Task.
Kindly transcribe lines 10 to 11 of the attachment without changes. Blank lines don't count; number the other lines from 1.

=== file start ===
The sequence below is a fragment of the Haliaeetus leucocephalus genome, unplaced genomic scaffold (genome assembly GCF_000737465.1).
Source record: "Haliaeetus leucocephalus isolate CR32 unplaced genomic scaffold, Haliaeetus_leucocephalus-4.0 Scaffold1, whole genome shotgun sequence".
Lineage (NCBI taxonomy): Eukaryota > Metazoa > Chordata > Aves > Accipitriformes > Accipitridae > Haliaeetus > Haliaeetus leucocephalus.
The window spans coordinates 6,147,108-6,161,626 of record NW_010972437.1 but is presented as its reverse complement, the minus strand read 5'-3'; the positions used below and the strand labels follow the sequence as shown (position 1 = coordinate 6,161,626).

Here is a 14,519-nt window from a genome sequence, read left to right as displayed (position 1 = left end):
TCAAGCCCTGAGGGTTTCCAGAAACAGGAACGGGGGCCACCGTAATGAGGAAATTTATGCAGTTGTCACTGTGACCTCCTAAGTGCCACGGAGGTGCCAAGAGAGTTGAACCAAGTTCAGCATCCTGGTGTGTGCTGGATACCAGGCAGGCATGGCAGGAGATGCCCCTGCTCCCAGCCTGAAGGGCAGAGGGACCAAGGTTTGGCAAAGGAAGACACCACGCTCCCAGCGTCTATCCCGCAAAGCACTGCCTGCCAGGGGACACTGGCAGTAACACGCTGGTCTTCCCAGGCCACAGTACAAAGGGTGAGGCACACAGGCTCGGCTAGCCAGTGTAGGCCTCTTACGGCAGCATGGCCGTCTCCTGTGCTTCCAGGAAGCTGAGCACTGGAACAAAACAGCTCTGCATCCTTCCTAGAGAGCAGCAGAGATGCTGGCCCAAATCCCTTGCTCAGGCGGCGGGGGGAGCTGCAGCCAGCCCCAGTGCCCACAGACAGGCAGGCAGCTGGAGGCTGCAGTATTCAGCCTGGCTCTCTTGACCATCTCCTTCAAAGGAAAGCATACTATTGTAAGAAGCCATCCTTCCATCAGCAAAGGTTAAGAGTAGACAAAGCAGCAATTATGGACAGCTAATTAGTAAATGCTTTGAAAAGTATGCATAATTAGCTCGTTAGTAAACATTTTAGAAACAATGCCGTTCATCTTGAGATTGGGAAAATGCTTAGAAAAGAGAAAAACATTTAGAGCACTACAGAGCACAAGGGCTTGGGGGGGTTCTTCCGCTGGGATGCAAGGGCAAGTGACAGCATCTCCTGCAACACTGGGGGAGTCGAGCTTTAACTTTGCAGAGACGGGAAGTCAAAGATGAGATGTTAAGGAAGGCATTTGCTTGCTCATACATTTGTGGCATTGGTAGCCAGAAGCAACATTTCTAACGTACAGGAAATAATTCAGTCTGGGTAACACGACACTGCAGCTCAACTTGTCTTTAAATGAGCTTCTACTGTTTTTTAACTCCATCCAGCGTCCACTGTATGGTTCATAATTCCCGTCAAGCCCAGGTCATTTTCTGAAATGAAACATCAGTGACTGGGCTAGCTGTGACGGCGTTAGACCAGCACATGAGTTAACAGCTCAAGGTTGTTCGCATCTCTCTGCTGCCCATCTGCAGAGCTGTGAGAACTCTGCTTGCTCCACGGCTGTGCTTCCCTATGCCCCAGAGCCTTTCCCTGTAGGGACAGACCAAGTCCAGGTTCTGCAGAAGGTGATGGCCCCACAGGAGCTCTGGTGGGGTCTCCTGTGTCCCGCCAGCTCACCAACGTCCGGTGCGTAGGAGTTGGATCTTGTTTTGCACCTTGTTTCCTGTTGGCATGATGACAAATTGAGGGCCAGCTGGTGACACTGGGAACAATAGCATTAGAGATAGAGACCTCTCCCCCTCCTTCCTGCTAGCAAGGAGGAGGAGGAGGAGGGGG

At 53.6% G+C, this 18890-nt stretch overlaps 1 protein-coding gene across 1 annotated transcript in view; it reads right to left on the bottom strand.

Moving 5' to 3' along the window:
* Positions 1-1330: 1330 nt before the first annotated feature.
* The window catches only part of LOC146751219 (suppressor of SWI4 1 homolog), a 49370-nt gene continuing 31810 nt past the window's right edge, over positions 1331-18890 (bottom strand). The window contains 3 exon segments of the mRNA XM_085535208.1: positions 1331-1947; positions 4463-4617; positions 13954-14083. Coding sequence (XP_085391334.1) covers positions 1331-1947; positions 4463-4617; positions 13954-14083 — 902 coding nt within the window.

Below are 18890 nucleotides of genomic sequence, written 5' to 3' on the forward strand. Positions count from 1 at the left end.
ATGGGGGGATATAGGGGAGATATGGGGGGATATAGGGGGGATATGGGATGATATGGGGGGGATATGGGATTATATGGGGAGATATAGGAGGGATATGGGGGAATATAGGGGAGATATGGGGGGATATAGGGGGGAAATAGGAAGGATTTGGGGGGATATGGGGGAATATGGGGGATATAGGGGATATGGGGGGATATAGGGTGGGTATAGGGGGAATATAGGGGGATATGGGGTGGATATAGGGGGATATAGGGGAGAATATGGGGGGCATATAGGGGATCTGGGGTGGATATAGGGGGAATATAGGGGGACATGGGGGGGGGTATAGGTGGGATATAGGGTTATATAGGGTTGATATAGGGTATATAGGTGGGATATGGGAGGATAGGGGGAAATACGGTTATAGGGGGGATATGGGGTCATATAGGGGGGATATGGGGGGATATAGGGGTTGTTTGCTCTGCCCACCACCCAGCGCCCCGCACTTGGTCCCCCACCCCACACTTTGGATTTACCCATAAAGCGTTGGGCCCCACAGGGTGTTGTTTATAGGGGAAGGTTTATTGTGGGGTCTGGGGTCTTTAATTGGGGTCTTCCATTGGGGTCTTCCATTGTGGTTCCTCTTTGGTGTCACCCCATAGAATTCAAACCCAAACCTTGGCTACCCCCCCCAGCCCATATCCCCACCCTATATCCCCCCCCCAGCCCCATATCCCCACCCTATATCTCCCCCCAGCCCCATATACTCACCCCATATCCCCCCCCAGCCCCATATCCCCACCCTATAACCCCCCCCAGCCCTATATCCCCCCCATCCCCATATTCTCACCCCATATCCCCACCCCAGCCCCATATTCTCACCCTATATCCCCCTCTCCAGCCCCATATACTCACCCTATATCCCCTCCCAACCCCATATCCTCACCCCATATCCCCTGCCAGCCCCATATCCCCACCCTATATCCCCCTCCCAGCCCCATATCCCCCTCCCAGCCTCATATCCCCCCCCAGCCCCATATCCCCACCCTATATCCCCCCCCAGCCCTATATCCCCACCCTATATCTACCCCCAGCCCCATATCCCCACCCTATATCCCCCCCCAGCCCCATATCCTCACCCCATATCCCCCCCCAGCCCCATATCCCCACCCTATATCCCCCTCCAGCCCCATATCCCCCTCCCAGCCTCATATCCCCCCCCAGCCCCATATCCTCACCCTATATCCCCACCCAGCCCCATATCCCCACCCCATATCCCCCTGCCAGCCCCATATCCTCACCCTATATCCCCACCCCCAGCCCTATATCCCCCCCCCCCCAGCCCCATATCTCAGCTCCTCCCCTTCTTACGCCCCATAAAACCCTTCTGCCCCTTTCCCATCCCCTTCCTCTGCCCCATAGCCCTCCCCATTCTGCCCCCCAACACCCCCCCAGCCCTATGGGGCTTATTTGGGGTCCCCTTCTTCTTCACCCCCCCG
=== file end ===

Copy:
* The window catches only part of LOC146751219 (suppressor of SWI4 1 homolog), a 49370-nt gene continuing 31810 nt past the window's right edge, over positions 1331-18890 (bottom strand). The window contains 3 exon segments of the mRNA XM_085535208.1: positions 1331-1947; positions 4463-4617; positions 13954-14083. Coding sequence (XP_085391334.1) covers positions 1331-1947; positions 4463-4617; positions 13954-14083 — 902 coding nt within the window.

Below are 18890 nucleotides of genomic sequence, written 5' to 3' on the forward strand. Positions count from 1 at the left end.